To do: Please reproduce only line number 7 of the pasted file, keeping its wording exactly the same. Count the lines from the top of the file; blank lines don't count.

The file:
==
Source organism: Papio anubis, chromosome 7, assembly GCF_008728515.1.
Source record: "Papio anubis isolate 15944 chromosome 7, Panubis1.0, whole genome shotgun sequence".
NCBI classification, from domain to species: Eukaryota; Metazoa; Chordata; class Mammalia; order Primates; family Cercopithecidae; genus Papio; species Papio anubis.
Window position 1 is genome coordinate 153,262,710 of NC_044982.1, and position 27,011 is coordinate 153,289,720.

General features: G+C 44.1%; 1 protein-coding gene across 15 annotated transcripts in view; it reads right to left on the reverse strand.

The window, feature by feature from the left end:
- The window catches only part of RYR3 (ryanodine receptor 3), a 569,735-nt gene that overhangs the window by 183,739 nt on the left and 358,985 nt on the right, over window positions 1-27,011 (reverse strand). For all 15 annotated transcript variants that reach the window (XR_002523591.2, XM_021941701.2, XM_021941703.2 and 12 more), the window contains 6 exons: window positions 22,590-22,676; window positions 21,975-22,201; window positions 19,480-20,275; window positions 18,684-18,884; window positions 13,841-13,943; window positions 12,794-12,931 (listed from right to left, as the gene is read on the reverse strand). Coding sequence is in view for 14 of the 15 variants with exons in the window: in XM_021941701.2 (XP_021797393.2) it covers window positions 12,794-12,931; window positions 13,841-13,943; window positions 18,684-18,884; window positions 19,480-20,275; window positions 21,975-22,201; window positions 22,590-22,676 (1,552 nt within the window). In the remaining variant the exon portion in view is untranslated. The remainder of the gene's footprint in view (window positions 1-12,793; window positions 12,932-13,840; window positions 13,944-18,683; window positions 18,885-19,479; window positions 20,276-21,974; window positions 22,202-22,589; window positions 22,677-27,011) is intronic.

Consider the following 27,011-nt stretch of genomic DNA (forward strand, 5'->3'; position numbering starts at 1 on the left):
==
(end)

- The window catches only part of RYR3 (ryanodine receptor 3), a 569,735-nt gene that overhangs the window by 183,739 nt on the left and 358,985 nt on the right, over window positions 1-27,011 (reverse strand). For all 15 annotated transcript variants that reach the window (XR_002523591.2, XM_021941701.2, XM_021941703.2 and 12 more), the window contains 6 exons: window positions 22,590-22,676; window positions 21,975-22,201; window positions 19,480-20,275; window positions 18,684-18,884; window positions 13,841-13,943; window positions 12,794-12,931 (listed from right to left, as the gene is read on the reverse strand). Coding sequence is in view for 14 of the 15 variants with exons in the window: in XM_021941701.2 (XP_021797393.2) it covers window positions 12,794-12,931; window positions 13,841-13,943; window positions 18,684-18,884; window positions 19,480-20,275; window positions 21,975-22,201; window positions 22,590-22,676 (1,552 nt within the window). In the remaining variant the exon portion in view is untranslated. The remainder of the gene's footprint in view (window positions 1-12,793; window positions 12,932-13,840; window positions 13,944-18,683; window positions 18,885-19,479; window positions 20,276-21,974; window positions 22,202-22,589; window positions 22,677-27,011) is intronic.